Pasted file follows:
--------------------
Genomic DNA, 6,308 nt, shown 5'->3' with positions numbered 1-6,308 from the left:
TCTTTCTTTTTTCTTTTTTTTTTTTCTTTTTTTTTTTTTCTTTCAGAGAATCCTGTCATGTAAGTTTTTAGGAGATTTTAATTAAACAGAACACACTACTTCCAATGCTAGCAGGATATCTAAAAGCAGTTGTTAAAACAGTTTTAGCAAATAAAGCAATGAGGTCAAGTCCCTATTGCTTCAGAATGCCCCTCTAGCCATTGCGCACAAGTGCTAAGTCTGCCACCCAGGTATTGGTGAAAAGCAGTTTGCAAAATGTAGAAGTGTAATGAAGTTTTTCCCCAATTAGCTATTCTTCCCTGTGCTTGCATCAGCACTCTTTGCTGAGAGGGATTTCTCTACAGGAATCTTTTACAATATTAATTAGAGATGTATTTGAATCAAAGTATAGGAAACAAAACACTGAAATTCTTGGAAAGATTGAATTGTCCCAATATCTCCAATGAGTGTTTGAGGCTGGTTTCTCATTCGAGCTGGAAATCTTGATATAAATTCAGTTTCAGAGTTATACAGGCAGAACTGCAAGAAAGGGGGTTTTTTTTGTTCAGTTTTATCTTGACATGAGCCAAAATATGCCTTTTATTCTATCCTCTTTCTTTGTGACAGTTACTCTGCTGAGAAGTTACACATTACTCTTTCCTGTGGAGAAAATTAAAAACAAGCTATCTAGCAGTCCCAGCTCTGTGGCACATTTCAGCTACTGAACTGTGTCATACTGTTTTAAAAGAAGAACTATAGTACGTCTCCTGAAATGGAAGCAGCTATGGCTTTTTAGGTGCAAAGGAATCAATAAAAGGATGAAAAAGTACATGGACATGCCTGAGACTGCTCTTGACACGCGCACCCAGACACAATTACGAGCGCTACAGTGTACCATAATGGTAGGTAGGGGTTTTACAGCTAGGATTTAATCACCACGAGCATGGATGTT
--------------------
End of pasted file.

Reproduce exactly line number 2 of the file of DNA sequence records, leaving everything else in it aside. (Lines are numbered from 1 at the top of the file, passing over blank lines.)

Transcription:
TCTTTCTTTTTTCTTTTTTTTTTTTCTTTTTTTTTTTTTCTTTCAGAGAATCCTGTCATGTAAGTTTTTAGGAGATTTTAATTAAACAGAACACACTACTTCCAATGCTAGCAGGATATCTAAAAGCAGTTGTTAAAACAGTTTTAGCAAATAAAGCAATGAGGTCAAGTCCCTATTGCTTCAGAATGCCCCTCTAGCCATTGCGCACAAGTGCTAAGTCTGCCACCCAGGTATTGGTGAAAAGCAGTTTGCAAAATGTAGAAGTGTAATGAAGTTTTTCCCCAATTAGCTATTCTTCCCTGTGCTTGCATCAGCACTCTTTGCTGAGAGGGATTTCTCTACAGGAATCTTTTACAATATTAATTAGAGATGTATTTGAATCAAAGTATAGGAAACAAAACACTGAAATTCTTGGAAAGATTGAATTGTCCCAATATCTCCAATGAGTGTTTGAGGCTGGTTTCTCATTCGAGCTGGAAATCTTGATATAAATTCAGTTTCAGAGTTATACAGGCAGAACTGCAAGAAAGGGGGTTTTTTTTGTTCAGTTTTATCTTGACATGAGCCAAAATATGCCTTTTATTCTATCCTCTTTCTTTGTGACAGTTACTCTGCTGAGAAGTTACACATTACTCTTTCCTGTGGAGAAAATTAAAAACAAGCTATCTAGCAGTCCCAGCTCTGTGGCACATTTCAGCTACTGAACTGTGTCATACTGTTTTAAAAGAAGAACTATAGTACGTCTCCTGAAATGGAAGCAGCTATGGCTTTTTAGGTGCAAAGGAATCAATAAAAGGATGAAAAAGTACATGGACATGCCTGAGACTGCTCTTGACACGCGCACCCAGACACAATTACGAGCGCTACAGTGTACCATAATGGTAGGTAGGGGTTTTACAGCTAGGATTTAATCACCACGAGCATGGATGTT